Director of Bank and Equity Strategies Marty Mosby of Vining Sparks says State Street Corp (NYSE:STT) has a strong organic growth strategy as it leverages technology investments and invests in new products and services.
Another bank that we like, one of the trust banks, is State Street, which has invested in its technology and is going to leverage that into operational efficiencies in the second half of 2017. It has a strong pipeline of new business at what we think is better pricing than what State Street just lost in the recent BlackRock (NYSE:BLK) announcement, when there was a transition of $1 trillion dollars to one of its competitors in its core custody assets.
We think that their new growth and new business will more than offset that as they move forward, and they’ve invested in a new product and service that they’re rolling out that I think can be very valuable to their primary customer base, which is institutional investors, where they can help them understand flows in the market much better and in real time — much better information than anybody has up till this point.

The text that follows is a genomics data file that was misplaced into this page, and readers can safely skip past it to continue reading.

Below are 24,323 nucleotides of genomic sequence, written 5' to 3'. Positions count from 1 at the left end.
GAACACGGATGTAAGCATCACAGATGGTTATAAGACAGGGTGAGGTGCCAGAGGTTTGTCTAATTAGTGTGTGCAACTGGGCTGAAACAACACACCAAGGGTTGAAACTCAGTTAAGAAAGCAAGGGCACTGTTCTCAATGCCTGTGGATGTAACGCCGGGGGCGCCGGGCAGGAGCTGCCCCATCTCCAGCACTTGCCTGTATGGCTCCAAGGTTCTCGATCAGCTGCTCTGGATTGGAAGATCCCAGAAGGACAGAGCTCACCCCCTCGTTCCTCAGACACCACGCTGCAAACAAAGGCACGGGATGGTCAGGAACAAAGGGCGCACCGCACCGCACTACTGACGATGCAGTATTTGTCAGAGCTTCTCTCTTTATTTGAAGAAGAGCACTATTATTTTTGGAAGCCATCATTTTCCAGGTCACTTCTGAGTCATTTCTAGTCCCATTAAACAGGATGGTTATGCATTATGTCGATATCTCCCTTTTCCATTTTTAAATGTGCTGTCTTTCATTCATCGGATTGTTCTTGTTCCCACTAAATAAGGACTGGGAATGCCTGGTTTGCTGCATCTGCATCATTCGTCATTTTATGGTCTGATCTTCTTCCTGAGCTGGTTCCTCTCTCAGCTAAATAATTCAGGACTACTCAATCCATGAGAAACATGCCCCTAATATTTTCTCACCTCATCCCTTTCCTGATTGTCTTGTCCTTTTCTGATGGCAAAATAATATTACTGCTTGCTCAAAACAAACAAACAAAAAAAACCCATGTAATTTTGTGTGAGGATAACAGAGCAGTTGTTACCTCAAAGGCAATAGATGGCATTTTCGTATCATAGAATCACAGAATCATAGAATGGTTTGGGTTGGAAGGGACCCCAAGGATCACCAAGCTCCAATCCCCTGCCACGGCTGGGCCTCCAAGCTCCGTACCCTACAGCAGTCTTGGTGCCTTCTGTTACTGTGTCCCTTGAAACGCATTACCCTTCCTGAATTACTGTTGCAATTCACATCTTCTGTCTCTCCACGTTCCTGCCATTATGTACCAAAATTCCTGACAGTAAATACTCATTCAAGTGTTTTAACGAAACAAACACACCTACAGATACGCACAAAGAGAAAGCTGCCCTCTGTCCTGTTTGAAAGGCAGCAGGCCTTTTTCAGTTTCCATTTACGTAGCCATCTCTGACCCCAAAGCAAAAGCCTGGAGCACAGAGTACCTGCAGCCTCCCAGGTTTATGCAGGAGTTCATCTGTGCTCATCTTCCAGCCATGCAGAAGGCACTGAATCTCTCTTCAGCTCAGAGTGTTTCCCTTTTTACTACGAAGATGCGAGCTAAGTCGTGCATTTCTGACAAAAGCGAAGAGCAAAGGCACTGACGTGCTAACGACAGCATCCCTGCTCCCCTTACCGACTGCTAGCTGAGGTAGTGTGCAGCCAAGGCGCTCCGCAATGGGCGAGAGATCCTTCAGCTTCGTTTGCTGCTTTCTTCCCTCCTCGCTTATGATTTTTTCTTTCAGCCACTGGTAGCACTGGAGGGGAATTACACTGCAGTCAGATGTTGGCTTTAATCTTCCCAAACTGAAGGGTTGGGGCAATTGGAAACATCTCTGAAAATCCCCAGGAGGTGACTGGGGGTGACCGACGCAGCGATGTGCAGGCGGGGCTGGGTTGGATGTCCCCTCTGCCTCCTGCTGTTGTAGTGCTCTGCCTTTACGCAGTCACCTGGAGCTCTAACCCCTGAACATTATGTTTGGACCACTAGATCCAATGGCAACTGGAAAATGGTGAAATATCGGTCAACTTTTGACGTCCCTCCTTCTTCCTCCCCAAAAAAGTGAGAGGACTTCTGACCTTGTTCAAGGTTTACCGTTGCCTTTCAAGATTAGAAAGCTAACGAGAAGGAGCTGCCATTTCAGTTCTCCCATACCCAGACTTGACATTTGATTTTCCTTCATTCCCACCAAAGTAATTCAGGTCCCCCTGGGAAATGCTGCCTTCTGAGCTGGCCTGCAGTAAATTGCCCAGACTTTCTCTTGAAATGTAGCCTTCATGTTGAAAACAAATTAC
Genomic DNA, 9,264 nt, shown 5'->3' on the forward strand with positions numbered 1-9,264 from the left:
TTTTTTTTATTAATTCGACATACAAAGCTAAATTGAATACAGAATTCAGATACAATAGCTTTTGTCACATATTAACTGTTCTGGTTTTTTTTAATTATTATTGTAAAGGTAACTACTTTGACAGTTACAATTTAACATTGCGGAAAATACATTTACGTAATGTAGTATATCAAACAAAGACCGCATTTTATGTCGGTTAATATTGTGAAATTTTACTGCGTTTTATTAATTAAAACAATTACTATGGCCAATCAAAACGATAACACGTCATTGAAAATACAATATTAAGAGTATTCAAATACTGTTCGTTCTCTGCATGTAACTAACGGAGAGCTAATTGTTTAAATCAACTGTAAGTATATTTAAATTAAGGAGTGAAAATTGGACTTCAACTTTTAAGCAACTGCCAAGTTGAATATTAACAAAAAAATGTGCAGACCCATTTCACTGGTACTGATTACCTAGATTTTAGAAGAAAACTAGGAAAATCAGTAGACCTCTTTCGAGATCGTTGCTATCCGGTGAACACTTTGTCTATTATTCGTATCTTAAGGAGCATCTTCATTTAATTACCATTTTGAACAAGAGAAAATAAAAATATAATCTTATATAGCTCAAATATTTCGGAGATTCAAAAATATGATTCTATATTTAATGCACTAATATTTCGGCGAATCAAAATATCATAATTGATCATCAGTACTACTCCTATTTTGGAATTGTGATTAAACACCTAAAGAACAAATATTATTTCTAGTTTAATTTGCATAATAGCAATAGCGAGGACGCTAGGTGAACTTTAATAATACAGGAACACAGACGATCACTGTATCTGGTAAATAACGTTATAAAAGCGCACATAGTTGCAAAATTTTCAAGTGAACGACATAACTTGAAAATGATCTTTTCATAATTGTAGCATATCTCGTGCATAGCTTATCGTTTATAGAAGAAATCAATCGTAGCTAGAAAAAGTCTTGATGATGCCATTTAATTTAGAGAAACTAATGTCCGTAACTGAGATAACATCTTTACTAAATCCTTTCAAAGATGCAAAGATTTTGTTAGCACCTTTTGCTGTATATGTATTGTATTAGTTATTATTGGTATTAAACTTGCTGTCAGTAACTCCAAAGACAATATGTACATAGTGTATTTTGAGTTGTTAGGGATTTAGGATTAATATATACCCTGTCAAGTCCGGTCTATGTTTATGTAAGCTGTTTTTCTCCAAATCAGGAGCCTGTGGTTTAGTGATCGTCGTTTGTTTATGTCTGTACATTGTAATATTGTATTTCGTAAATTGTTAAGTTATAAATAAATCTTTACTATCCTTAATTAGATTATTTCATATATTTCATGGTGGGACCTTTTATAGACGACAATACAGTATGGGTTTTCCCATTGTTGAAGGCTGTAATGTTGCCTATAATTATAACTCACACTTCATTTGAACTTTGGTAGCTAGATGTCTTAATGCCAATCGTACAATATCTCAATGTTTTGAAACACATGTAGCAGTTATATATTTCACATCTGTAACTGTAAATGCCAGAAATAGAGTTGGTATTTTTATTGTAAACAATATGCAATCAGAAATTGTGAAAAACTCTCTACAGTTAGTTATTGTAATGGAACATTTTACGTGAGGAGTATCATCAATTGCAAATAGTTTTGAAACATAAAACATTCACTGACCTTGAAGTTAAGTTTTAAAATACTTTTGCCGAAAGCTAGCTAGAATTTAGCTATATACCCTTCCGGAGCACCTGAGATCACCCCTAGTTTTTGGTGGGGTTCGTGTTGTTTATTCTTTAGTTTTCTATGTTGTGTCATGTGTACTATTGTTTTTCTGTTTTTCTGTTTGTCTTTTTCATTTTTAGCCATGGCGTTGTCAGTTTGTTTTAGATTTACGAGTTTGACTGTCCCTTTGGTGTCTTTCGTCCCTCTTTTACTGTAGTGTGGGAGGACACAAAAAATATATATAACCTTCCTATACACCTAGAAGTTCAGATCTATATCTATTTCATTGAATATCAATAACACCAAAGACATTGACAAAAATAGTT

Managing Director Evan Calio of Morgan Stanley says Chevron Corporation (NYSE:CVX) has a large number of projects coming into the market, which is one reason why it is his top pick among the oil & gas majors.
Within the majors, Chevron remains our top pick, where we expect the single largest free-cash-flow inflection relative to the major oil peers. Chevron has the largest number of projects that are coming into the market. These are projects that they have invested in over a long period of time, the last five-plus years, that are going to begin production.